A couple of days ago we told you that some of Facebook’s privacy policies were coming under attack from the EU. Now the site is being accused of invading user privacy in the US, which has led to Facebook actually admit mistakes in a privacy u-turn.
CEO of Facebook Mark Zuckerberg has admitted the site made “a bunch of mistakes” regarding privacy, and has promised to change Facebook’s policy. The Telegraph is reporting that all major changes will need an opt-in after the site was criticized. Zuckerberg took to write a rare blog post and said he started the site so people could share and connect with others while having “complete control over who they share with at all times”.
He then went on to say “I am the first to admit that we have made a bunch of mistakes“, and that Facebook’s executives “can always do better“. This comes after the US Federal Trade Commission accused the site of invading the privacy of users on seven different counts. These include when Facebook changes settings that makes more user information visible to the public.
From now on the site will have to get users consent before making changes to their privacy preferences. This basically means that all future privacy control changes users have to opt in for them to take effect, and the site will also need to submit privacy audits every two years for the next twenty years.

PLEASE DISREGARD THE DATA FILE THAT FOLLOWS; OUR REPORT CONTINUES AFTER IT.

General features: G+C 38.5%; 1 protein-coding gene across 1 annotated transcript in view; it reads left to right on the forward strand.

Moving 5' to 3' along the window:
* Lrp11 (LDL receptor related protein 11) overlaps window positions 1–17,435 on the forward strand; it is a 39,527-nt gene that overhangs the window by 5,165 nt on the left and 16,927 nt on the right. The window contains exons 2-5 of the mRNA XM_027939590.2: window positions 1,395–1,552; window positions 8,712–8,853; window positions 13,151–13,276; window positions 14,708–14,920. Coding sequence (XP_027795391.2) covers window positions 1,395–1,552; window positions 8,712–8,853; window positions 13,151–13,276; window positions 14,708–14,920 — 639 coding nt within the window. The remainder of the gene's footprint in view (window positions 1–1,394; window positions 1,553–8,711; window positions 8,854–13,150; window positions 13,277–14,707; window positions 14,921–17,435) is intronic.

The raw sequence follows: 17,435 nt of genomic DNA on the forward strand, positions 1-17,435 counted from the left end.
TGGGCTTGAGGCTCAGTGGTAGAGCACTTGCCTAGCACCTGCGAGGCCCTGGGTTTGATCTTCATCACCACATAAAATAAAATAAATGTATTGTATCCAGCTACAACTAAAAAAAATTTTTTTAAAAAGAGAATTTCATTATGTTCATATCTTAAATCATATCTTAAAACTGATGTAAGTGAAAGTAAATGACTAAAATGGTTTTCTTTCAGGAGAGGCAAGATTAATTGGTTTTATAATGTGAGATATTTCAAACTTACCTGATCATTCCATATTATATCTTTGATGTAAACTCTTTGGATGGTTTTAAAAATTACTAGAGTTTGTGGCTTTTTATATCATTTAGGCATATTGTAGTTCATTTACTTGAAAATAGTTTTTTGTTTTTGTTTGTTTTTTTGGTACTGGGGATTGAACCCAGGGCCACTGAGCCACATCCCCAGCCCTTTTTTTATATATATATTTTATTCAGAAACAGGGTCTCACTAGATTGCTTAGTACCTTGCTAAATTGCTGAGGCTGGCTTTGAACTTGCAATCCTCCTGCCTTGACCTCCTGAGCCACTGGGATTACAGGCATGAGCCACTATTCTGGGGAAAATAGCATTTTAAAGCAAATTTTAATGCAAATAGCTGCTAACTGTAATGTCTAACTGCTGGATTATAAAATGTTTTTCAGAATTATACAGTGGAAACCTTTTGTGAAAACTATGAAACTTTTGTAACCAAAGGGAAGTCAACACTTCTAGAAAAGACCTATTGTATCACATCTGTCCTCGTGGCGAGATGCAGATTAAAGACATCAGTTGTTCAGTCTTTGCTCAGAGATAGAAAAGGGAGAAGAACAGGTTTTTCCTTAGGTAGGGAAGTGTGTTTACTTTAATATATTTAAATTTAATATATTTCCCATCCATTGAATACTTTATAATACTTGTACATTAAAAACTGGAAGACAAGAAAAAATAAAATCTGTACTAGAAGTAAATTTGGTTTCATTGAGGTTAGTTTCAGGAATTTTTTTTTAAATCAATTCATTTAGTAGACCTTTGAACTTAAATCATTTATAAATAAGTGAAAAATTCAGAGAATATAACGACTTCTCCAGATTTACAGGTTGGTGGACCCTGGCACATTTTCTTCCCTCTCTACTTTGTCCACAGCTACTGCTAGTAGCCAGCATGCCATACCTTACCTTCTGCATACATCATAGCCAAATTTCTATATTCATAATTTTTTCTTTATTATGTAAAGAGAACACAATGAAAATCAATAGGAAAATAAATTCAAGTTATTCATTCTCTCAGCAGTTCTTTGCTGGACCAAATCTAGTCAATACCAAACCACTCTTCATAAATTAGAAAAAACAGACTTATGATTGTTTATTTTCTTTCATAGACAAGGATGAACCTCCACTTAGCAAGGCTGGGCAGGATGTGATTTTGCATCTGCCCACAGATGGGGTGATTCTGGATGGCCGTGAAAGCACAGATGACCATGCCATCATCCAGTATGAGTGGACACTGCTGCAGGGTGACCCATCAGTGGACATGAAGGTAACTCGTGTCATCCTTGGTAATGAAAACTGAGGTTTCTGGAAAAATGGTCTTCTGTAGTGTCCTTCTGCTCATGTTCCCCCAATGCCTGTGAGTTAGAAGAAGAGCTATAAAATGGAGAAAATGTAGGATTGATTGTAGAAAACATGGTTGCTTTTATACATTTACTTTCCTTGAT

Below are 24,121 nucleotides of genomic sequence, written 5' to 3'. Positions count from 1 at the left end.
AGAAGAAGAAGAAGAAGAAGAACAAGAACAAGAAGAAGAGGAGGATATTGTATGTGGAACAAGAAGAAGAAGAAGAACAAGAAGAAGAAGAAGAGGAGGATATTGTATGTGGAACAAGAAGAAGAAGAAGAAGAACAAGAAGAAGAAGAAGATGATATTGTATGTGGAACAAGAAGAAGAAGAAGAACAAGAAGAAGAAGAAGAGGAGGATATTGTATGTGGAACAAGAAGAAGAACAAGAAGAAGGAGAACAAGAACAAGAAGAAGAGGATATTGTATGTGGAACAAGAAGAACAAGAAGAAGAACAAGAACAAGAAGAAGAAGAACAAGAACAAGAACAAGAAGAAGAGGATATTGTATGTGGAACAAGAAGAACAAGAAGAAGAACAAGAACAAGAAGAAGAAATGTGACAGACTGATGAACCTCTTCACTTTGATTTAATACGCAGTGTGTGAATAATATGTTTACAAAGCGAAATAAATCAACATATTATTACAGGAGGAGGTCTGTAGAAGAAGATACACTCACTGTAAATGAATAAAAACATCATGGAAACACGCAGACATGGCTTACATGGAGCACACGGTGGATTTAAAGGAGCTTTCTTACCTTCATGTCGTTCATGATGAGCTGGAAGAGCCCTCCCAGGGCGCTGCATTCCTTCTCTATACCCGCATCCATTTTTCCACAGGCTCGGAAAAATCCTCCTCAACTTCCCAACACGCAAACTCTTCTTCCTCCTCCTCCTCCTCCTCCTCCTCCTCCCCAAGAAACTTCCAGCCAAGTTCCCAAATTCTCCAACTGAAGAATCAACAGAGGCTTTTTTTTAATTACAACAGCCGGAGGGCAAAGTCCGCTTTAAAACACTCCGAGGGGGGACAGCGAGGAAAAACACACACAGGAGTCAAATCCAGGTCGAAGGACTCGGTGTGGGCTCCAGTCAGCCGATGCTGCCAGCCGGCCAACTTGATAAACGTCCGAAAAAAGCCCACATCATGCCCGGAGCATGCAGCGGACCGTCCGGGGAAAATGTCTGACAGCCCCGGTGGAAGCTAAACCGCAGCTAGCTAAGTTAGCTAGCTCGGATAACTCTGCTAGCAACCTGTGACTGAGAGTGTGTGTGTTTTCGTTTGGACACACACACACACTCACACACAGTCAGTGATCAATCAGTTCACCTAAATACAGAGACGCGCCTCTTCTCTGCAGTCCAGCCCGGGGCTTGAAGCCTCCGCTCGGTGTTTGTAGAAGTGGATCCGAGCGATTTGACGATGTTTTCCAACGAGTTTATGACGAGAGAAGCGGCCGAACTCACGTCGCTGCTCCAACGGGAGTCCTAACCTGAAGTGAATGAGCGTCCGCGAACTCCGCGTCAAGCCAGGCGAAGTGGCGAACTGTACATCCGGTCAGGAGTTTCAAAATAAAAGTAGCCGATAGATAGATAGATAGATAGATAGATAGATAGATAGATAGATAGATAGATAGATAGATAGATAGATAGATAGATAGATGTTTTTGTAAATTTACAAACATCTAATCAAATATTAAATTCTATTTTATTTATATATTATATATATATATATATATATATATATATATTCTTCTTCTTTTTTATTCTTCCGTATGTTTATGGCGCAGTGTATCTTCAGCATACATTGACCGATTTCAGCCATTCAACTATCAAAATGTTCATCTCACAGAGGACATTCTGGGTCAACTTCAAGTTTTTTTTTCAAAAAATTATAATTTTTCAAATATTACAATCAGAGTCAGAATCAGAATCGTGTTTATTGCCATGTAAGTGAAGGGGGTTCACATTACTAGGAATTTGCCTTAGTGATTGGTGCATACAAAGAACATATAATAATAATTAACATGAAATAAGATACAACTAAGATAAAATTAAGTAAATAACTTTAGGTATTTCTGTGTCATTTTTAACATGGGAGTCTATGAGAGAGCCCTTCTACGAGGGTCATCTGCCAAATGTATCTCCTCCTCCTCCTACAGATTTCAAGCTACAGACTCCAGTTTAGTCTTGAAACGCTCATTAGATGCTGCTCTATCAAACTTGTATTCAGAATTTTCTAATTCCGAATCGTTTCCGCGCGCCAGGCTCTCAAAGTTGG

It will also need to be clearer on its privacy and security of user data, and prevent access to content on deactivated accounts. New services can be added without users needing to opt in, but they won’t be able to take part without giving consent first.
Zuckerberg cited the Beacon system as a major mistake where it showed users friends their shopping habits, as well as previous alterations to privacy policies. The new proposals from Facebook are to be put to a thirty day consultation period, and are likely to meet the majority of concerns.